A Basic Guide to Mock FDA Audits

Mock FDA audits are an essential tool in identifying issues that could affect the quality of manufactured pharmaceuticals or medical devices, and become compliance issues with FDA.

As such, pharmaceutical and medical device executives should understand what a mock FDA audit is, why they should arrange for a mock FDA audit to be conducted, and what a standard mock FDA audit entails.

What is a Mock FDA Audit?

Mock audits are simulations of actual FDA audits conducted to assess Good Clinical Practice, Good Laboratory Practices, and Good Manufacturing Practices.

They can be performed by:

  • An internal team using FDA procedures, or
  • An external team of ex-FDA employees

An internal team consists of qualified professionals with experience in regulatory compliance. If an external team is used, it generally consists of members of an outside consulting firm with FDA work experience.

Personnel who work for this external firm are experienced in conducting audits on a variety of companies and pharmaceutical products for the FDA.

Because they are less biased than an internal team might be, they can offer objective insight into deficiencies of compliance with FDA regulations.

Regardless of whether an internal auditor or an external auditor is selected, the auditor should thoroughly understand the manufacturing process and controls; the development, quality control, and validation of products and processes; the process for incorporating changes; applicable quality assurance processes; and human relations as it pertains to audits.

Auditors should also have the support of personnel in upper management.

Why Conduct a Mock FDA Audit?

Mock audits can help pharmaceutical and medical device executives do three things:

  1. Determine what FDA inspectors are looking for during an actual audit
  2. Prepare for an actual FDA audit, and
  3. Identify common issues of compliance and learn how to rectify them

Pharmaceutical and medical device companies can use mock FDA audits to prepare for upcoming inspections by the FDA, which can also cover requirements of the European Medications Agency, or Health Canada and to determine cost-effective frameworks for complying with 21 Code of Regulations.

Pharmaceutical and medical device companies can also use mock FDA audits to become certified in ISO and become ready for a preapproval inspection. Mock FDA audits can also be used to qualify critical suppliers and to determine a where a company initially stands regarding compliance.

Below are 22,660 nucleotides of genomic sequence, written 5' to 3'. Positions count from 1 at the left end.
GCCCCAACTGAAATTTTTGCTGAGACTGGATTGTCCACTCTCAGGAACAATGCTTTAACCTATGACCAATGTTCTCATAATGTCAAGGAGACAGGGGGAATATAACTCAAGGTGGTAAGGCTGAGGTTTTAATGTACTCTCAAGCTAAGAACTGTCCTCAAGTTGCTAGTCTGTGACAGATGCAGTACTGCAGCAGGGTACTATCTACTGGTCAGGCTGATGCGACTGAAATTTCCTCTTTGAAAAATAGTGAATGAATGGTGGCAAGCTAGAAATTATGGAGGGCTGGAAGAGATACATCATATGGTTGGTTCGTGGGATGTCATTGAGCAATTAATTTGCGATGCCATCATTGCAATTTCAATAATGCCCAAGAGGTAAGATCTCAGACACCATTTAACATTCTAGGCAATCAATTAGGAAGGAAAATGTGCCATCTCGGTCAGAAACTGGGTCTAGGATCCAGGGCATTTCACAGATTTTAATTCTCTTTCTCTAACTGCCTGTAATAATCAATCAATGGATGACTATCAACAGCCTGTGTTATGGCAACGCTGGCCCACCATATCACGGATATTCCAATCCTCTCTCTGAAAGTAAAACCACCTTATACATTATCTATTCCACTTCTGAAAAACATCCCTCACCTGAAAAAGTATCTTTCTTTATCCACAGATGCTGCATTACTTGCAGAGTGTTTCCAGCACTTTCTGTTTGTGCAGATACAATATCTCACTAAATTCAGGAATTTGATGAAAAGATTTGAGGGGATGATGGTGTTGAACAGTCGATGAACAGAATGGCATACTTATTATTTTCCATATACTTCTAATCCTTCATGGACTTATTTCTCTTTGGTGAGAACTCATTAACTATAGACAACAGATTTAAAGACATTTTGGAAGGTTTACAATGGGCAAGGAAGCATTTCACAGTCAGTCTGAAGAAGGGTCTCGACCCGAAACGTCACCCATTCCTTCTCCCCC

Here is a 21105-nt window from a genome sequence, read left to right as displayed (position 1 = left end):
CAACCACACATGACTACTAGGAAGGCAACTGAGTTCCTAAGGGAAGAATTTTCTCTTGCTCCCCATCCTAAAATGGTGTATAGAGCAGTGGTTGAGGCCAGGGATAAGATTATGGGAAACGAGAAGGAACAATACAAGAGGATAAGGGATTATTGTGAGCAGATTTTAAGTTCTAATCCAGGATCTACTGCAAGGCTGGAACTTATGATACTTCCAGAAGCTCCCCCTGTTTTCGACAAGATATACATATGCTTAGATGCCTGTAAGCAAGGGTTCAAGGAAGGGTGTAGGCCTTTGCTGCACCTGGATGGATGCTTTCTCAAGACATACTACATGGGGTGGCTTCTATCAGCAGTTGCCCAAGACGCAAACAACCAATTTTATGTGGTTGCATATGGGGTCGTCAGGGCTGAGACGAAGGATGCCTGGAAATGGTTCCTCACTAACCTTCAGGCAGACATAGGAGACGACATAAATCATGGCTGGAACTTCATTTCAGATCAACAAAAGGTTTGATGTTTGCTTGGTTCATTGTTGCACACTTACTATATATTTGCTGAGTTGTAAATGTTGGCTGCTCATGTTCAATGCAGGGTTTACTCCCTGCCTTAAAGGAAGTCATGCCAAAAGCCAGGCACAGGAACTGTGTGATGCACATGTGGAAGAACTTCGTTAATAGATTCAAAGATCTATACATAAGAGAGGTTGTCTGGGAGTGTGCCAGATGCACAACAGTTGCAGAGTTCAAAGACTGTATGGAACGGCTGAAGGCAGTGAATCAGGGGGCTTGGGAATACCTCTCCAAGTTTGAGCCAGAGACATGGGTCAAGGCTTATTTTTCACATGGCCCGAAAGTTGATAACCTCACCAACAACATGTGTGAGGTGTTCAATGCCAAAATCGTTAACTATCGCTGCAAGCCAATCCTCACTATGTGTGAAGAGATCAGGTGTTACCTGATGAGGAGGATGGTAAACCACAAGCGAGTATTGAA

Pharmaceutical and medical device companies can then use this information to for improve operations. If they use an external audit team, they can use the information provided as a basis for performing self-audits.

How Can You Apply the Results of a Mock FDA Audit?

With the information provided by mock FDA audits, pharmaceutical and medical device companies can:

  • Obtain evidence that management is overseeing operations effectively
  • Review the compliance of contract service providers
  • Verify that quality assurance and regulatory affairs departments are operating appropriately
  • Evaluate process controls, records, and document controls; and
  • Determine whether the mechanisms are compliant

The evidence of compliance can then be shown to clients. Identification of areas that can be improved during the coming year can also be a reason for conducting a mock FDA audit.

Mock FDA audits also help to prepare personnel psychologically so that they are calm during an actual audit. As such, it is advantageous for pharmaceutical companies to arrange for a mock audit to be conducted.

Typical Format of a Mock Audit

A mock audit is usually conducted over four to five days and utilizes FDA inspection procedures. At the end of each day, the auditor provides a recap of findings at a closing meeting and identifies personnel to interview.

On each subsequent day, the auditor interviews any personnel that he or she identified on the previous day. The general format is as follows:

  • Day One: The mock FDA auditor meets with people from the company, tours the facilities, and reviews the internal quality files.
  • Day Two: the mock FDA auditor reviews the policy for retaining records and product controls at the facilities.
  • Day Three: the mock FDA auditor reviews procedures for corrective action plans, the handling of complaints, and the oversight of suppliers.
  • Day Four: the mock FDA auditor reviews any remaining compliance programs and interviews any personnel that he or she still needs to interview.
  • Day Five (if needed): additional areas of the quality systems not previously covered will be reviewed.

On the end of the fourth or fifth day, the mock FDA auditor conducts an exit meeting with the company. During this meeting, the mock auditor provides a review of major and minor findings and suggests actions to improve the issues that he or she found.


Mock FDA audits are important for the identification of gaps in the quality systems related to pharmaceutical or medical device manufacturing.

By understanding what they entail, pharmaceutical or medical device companies can better prepare for real audits by the Food and Drug Administration. Conducting mock audits can also enable manufacturers to improve their systems and increase the quality of their products.

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Topics: Process, FDA Auditing, FDA regulatory consultants, Compliance Consulting